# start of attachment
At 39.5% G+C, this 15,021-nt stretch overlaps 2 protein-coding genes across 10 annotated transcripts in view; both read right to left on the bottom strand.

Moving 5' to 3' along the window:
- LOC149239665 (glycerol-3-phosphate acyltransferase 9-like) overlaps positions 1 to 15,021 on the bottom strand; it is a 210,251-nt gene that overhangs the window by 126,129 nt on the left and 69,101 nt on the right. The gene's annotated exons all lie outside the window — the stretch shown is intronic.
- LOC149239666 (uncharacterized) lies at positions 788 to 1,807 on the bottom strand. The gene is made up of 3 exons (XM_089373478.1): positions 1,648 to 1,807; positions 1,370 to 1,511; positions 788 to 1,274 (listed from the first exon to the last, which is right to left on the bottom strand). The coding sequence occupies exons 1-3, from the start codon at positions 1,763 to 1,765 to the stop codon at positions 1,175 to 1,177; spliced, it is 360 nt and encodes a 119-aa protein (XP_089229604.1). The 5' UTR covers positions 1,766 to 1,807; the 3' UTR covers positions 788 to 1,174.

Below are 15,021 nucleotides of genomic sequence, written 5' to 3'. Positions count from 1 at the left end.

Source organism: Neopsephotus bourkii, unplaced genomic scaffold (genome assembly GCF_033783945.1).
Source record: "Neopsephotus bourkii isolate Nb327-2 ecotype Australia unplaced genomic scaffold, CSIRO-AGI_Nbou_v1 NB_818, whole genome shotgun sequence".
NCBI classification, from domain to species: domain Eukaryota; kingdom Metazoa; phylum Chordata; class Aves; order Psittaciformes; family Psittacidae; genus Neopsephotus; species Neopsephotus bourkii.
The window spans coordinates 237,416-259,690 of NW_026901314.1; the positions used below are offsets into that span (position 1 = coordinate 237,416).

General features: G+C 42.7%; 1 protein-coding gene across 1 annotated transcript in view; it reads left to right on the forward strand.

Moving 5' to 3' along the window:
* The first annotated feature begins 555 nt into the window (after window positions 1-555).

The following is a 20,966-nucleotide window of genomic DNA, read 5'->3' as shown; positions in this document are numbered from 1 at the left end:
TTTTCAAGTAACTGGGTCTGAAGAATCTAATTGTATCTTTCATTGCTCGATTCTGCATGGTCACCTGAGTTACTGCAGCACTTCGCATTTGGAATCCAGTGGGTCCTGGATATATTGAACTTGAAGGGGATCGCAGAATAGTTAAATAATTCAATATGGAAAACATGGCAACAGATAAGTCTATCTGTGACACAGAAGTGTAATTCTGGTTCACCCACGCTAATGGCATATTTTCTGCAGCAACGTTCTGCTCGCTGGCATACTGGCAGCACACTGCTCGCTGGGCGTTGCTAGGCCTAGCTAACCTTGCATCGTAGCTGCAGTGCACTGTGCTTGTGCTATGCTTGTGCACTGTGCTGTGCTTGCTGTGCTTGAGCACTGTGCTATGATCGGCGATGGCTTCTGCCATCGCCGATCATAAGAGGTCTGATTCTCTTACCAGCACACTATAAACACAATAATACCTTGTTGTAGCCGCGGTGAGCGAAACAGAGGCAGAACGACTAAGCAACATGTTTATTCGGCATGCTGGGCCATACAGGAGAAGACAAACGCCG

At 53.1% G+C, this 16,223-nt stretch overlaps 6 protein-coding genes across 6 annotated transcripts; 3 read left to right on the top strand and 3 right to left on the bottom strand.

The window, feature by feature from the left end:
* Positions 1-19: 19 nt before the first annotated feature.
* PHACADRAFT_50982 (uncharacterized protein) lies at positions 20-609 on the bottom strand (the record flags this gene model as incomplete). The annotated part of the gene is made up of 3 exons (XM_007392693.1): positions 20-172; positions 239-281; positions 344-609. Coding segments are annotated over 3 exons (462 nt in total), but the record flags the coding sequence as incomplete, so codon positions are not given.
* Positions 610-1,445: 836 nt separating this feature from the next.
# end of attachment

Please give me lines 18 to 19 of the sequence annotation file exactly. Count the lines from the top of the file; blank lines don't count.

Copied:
* PHACADRAFT_50982 (uncharacterized protein) lies at positions 20-609 on the bottom strand (the record flags this gene model as incomplete). The annotated part of the gene is made up of 3 exons (XM_007392693.1): positions 20-172; positions 239-281; positions 344-609. Coding segments are annotated over 3 exons (462 nt in total), but the record flags the coding sequence as incomplete, so codon positions are not given.
* Positions 610-1,445: 836 nt separating this feature from the next.